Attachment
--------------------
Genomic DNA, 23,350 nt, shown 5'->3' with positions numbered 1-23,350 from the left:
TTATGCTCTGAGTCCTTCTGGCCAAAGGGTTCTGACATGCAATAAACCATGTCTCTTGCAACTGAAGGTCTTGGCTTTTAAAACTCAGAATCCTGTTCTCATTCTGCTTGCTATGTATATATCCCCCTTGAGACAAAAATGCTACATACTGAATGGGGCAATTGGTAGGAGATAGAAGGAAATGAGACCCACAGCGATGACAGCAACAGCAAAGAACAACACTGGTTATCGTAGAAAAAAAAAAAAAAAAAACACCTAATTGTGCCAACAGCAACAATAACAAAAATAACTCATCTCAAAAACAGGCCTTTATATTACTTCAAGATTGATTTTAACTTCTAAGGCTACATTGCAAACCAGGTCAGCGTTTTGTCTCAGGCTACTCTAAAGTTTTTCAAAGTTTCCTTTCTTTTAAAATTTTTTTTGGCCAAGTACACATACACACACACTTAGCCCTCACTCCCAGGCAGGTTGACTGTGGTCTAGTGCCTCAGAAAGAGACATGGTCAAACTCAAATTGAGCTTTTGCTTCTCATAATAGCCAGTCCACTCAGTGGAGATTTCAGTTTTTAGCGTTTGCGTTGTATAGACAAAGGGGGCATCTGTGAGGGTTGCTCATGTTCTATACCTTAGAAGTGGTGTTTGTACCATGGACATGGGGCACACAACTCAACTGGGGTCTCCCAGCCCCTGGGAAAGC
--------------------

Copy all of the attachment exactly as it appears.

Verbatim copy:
Genomic DNA, 23,350 nt, shown 5'->3' with positions numbered 1-23,350 from the left:
TTATGCTCTGAGTCCTTCTGGCCAAAGGGTTCTGACATGCAATAAACCATGTCTCTTGCAACTGAAGGTCTTGGCTTTTAAAACTCAGAATCCTGTTCTCATTCTGCTTGCTATGTATATATCCCCCTTGAGACAAAAATGCTACATACTGAATGGGGCAATTGGTAGGAGATAGAAGGAAATGAGACCCACAGCGATGACAGCAACAGCAAAGAACAACACTGGTTATCGTAGAAAAAAAAAAAAAAAAAACACCTAATTGTGCCAACAGCAACAATAACAAAAATAACTCATCTCAAAAACAGGCCTTTATATTACTTCAAGATTGATTTTAACTTCTAAGGCTACATTGCAAACCAGGTCAGCGTTTTGTCTCAGGCTACTCTAAAGTTTTTCAAAGTTTCCTTTCTTTTAAAATTTTTTTTGGCCAAGTACACATACACACACACTTAGCCCTCACTCCCAGGCAGGTTGACTGTGGTCTAGTGCCTCAGAAAGAGACATGGTCAAACTCAAATTGAGCTTTTGCTTCTCATAATAGCCAGTCCACTCAGTGGAGATTTCAGTTTTTAGCGTTTGCGTTGTATAGACAAAGGGGGCATCTGTGAGGGTTGCTCATGTTCTATACCTTAGAAGTGGTGTTTGTACCATGGACATGGGGCACACAACTCAACTGGGGTCTCCCAGCCCCTGGGAAAGC